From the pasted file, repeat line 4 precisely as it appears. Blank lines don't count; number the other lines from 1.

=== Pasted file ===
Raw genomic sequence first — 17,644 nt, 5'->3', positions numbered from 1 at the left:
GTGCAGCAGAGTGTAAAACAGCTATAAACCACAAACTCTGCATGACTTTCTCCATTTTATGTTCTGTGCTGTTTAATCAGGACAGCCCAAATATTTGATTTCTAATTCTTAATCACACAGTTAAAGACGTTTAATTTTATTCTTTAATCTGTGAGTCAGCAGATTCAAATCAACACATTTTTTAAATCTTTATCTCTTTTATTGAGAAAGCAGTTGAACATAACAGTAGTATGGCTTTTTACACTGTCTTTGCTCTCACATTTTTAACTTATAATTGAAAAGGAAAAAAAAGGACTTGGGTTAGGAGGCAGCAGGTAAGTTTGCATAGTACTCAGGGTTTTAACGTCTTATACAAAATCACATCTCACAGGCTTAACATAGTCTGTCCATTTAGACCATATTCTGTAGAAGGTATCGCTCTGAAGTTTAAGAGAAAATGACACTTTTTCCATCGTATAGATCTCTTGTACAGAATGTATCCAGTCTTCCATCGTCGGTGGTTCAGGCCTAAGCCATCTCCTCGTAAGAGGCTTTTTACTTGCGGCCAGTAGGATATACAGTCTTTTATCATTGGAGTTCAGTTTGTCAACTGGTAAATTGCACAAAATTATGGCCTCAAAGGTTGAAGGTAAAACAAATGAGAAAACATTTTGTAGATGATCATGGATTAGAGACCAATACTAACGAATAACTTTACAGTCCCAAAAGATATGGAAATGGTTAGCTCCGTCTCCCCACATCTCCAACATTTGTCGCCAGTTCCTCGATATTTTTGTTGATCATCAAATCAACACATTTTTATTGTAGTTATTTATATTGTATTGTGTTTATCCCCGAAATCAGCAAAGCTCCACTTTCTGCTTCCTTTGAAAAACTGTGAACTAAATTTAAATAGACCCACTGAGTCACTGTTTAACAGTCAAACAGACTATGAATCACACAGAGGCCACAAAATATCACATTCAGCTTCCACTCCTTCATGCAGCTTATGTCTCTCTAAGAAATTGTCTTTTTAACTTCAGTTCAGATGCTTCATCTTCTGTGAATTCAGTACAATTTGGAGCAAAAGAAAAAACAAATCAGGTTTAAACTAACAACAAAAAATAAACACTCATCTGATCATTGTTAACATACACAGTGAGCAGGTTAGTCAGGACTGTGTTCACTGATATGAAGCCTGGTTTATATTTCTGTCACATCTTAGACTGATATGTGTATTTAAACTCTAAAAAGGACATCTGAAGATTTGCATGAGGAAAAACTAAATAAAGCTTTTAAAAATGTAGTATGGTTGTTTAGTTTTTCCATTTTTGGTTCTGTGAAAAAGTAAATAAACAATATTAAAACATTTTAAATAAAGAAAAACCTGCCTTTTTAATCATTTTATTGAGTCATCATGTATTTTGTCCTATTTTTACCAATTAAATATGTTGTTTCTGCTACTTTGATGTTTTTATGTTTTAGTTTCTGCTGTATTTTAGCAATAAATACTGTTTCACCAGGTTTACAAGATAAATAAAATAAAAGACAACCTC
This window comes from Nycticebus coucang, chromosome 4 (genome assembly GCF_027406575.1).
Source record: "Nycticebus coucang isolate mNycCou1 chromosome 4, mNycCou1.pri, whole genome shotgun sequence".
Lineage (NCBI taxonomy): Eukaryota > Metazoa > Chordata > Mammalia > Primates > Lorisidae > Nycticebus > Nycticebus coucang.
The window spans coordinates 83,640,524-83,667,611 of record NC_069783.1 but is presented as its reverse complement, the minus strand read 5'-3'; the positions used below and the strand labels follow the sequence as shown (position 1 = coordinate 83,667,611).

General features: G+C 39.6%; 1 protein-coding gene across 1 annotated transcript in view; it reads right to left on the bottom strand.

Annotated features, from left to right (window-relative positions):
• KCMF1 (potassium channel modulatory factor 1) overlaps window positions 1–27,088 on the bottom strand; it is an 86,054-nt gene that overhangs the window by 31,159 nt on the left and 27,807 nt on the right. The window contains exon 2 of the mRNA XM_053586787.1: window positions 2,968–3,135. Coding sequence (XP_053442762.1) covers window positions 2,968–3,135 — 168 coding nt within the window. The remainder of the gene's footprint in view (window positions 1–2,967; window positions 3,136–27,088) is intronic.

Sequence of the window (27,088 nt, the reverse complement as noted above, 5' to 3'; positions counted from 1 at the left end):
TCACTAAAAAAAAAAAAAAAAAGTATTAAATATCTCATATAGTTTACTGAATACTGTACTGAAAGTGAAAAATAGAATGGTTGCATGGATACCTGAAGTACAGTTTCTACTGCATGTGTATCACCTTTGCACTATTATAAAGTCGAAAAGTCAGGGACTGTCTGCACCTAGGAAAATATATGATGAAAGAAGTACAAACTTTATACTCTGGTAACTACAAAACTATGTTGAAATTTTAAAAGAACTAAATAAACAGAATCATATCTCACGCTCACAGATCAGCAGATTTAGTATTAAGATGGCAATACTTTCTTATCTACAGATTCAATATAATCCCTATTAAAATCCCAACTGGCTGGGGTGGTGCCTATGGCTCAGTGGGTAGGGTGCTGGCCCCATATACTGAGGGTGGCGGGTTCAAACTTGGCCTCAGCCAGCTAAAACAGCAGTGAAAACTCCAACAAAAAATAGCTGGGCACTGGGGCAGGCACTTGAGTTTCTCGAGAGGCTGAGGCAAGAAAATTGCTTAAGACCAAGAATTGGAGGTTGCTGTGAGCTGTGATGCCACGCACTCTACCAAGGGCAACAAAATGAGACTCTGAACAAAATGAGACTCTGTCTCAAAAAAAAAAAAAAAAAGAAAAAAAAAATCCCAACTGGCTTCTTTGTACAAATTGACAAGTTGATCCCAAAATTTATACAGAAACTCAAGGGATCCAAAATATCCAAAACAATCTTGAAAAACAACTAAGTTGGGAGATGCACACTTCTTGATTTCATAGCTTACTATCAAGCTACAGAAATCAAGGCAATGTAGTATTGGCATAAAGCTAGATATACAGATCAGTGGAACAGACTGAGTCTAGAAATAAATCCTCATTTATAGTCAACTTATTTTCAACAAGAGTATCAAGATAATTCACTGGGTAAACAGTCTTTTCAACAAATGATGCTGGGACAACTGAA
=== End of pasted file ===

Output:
Source record: "Nycticebus coucang isolate mNycCou1 chromosome 4, mNycCou1.pri, whole genome shotgun sequence".